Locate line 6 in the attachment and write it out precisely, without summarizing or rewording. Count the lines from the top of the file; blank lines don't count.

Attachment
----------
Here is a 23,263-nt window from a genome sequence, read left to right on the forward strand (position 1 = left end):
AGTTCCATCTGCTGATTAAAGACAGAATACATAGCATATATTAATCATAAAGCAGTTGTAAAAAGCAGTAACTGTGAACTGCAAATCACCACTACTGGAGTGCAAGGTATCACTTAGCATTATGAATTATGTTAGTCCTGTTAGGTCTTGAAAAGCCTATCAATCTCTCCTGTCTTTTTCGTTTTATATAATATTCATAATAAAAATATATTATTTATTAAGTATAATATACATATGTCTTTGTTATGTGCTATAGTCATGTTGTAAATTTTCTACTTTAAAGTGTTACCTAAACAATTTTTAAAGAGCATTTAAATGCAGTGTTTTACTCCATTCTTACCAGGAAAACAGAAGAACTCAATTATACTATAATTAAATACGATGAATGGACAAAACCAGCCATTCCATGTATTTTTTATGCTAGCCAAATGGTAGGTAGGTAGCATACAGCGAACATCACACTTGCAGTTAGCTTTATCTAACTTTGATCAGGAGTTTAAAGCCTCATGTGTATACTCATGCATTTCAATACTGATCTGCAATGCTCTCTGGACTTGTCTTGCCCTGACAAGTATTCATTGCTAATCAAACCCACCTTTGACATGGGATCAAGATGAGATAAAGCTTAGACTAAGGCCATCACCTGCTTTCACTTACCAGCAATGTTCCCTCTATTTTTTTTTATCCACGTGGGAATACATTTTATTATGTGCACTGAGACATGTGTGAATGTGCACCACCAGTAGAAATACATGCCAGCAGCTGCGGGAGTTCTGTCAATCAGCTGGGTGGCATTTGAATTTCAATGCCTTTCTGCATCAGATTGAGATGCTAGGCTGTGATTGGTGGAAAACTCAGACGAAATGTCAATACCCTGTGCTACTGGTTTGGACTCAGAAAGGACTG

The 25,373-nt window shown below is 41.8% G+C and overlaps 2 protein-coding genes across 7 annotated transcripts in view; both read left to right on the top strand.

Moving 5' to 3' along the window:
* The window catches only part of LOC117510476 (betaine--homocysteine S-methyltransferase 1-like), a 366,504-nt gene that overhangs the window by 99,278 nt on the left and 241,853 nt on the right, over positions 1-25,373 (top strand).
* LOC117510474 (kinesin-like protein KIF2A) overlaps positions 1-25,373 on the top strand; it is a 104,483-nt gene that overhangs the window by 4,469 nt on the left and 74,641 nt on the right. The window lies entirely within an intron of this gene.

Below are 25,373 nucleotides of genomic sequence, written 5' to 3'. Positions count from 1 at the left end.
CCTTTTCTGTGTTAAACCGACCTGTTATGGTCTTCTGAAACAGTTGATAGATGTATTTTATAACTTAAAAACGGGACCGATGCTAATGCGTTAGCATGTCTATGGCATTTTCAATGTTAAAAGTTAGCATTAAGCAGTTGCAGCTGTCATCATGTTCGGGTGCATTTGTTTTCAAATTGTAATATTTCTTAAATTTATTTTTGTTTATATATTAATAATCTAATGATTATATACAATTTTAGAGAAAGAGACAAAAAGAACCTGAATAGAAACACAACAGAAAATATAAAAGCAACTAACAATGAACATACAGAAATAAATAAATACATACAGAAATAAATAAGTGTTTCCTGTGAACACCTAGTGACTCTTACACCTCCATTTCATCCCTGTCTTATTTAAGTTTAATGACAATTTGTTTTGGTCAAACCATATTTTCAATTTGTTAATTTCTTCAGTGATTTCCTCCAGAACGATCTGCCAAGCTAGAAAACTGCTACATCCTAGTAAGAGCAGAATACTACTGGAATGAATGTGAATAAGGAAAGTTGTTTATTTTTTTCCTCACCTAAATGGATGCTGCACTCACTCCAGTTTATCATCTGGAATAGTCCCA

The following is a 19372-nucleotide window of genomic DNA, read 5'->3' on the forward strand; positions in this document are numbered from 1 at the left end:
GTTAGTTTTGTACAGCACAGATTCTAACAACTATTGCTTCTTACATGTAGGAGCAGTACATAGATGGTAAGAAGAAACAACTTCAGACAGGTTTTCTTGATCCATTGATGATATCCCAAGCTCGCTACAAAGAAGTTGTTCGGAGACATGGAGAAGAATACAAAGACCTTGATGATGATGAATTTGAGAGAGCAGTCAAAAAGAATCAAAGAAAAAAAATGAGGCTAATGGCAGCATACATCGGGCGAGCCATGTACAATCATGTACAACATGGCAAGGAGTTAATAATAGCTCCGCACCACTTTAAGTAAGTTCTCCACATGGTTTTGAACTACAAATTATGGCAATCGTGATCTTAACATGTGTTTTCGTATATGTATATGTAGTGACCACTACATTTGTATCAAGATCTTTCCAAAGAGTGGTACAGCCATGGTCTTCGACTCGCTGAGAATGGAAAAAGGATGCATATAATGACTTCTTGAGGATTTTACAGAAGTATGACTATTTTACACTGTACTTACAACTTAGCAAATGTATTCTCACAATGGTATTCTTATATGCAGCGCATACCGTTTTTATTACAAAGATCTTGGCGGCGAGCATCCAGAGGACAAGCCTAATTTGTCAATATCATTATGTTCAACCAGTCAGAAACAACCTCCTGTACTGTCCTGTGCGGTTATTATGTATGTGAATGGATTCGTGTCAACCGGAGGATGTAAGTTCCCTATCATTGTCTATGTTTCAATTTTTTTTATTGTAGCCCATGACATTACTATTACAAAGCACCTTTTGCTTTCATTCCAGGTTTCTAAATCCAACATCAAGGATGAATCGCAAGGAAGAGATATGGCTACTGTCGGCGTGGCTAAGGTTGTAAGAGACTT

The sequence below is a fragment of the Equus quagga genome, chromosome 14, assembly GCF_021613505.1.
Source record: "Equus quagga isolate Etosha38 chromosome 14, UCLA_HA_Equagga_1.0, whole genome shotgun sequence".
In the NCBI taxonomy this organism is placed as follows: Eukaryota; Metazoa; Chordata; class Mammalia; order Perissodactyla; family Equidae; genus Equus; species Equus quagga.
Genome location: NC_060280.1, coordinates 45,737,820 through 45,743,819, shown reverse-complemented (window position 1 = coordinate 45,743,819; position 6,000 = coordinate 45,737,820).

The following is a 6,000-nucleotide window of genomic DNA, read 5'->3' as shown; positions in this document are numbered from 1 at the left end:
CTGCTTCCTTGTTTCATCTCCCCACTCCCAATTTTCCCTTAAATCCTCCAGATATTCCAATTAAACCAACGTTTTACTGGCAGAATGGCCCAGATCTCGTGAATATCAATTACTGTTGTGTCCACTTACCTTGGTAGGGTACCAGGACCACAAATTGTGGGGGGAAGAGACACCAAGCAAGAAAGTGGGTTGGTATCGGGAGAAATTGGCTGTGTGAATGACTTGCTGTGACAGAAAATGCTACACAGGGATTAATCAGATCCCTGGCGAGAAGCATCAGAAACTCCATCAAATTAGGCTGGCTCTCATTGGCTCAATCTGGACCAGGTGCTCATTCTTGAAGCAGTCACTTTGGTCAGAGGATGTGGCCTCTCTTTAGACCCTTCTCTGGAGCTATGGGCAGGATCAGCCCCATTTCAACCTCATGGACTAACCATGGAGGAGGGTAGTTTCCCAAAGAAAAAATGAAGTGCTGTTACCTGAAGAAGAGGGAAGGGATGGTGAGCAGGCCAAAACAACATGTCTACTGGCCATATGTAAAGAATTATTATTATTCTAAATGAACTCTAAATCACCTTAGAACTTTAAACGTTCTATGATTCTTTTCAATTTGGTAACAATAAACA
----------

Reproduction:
* LOC117510474 (kinesin-like protein KIF2A) overlaps positions 1-25,373 on the top strand; it is a 104,483-nt gene that overhangs the window by 4,469 nt on the left and 74,641 nt on the right. The window lies entirely within an intron of this gene.